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Spatialism Takes Center Stage as Lucio Fontana Headlines in Milan

Works by the spatialist lead a sale of important postwar Italian art at Sotheby’s on April 18 and 19.

Lucio Fontana Concetto Spaziale Photo: Courtesy Sotheby's

In a 1962 interview, noted Italian artist Lucio Fontana explained the body of work he was creating at the time: “The cuts that I made represent a philosophical space, but what I am searching for today is no longer the philosophical space but the physical space. Indeed, in just two or three years, we now no longer perceive space as an abstraction. It has become a dimension in which a man can actually live, violating it with jets, Sputniks, spaceships. It is a human dimension that can cause us physiological anguish and alarm in our souls. I am trying to do exactly this in my latest canvases.” It was through these cut works, he would later say, that he could “give the viewer the impression of spatial tranquility, of cosmic rigor, and of infinite serenity.”

Lucio Fontana Concetto Spaziale

Lucio Fontana’s cut red canvas, “Concetto Spaziale, Attese” (1967), tagged at €1 million to €1.5 million ($1,226,150–$1,839,225), is among 18 works by the artist on offer at Sotheby’s in Milan April 18 and 19.  Photo: Courtesy Sotheby's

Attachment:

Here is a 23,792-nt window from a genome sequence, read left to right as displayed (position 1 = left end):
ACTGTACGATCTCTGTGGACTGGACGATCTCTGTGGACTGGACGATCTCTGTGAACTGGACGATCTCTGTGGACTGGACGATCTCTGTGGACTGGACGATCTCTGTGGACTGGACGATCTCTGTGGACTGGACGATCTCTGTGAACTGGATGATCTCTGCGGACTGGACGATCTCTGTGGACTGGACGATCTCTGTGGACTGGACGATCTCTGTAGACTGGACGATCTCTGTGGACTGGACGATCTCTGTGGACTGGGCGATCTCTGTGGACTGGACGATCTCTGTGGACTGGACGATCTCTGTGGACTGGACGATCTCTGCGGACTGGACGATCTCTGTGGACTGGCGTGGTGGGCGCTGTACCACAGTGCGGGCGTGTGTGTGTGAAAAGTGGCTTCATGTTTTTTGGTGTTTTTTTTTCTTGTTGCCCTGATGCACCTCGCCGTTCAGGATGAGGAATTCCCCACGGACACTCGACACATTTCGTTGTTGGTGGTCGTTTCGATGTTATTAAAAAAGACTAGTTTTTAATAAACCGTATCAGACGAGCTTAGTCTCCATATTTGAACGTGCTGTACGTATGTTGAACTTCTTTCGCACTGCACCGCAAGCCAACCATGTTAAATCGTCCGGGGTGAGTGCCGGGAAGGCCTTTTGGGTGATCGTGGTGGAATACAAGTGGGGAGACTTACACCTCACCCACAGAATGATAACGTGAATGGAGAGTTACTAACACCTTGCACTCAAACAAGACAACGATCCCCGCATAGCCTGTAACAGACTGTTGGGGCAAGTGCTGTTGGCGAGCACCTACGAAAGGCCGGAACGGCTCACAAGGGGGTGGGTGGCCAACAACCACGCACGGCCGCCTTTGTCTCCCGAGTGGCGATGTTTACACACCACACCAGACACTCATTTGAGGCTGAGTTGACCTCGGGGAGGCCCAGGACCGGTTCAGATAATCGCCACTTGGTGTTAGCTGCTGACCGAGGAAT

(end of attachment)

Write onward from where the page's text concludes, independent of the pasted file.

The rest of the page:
Two cut canvases from this seminal time in Fontana’s career hit the block in a two-day sale at Sotheby’s in Milan on April 18 and 19: Concetto Spaziale, Attesa (1964), tagged at €700,000 to €1 million ($858,305–$1,226,150), and the catalogue cover lot, Concetto Spaziale, Attese (1967), which carries an estimate of €1 million to €1.5 million ($1,226,150–$1,839,225).

Lucio Fontana Concetto Spaziale

Lucio Fontana’s black porcelain sculpture, “Concetto Spaziale” (1968) is tagged at €15,000–€25,000 ($18,392–$30,654). It is one of two related sculptures, the other in white, hitting the block at Sotheby’s in Milan this week.  Photo: Courtesy Sotheby's

The market for works by Fontana has been on the rise in recent years, with his artist record at auction being set by his sculpted and perforated ovoid oil on canvas, Concetto spaziale, La fine di Dio (Spatial Concepts: The End of God) (1964), which realized $29.2 million at Christie’s New York in November 2015.

The canvases up for auction this week are among 18 pieces by the spatialist—which include paintings, sculptures, works on paper, and even a neon-lighted plaster—tendered in the 92-lot offering of works by some of Italy’s most prominent postwar and contemporary artists. These include Salvatore Scarpitta and Fausto Melotti. Scarpitta’s Bendato (1960) —a mixed media on canvas from his series of torn paintings, which hails from the collection of fashion designer Mary McFadden—is tagged at €350,000 to €450,000 ($429,153–$551,768). The sale is timed to coincide with Milan’s preeminent annual fairs: MIART and Salone del Mobile.

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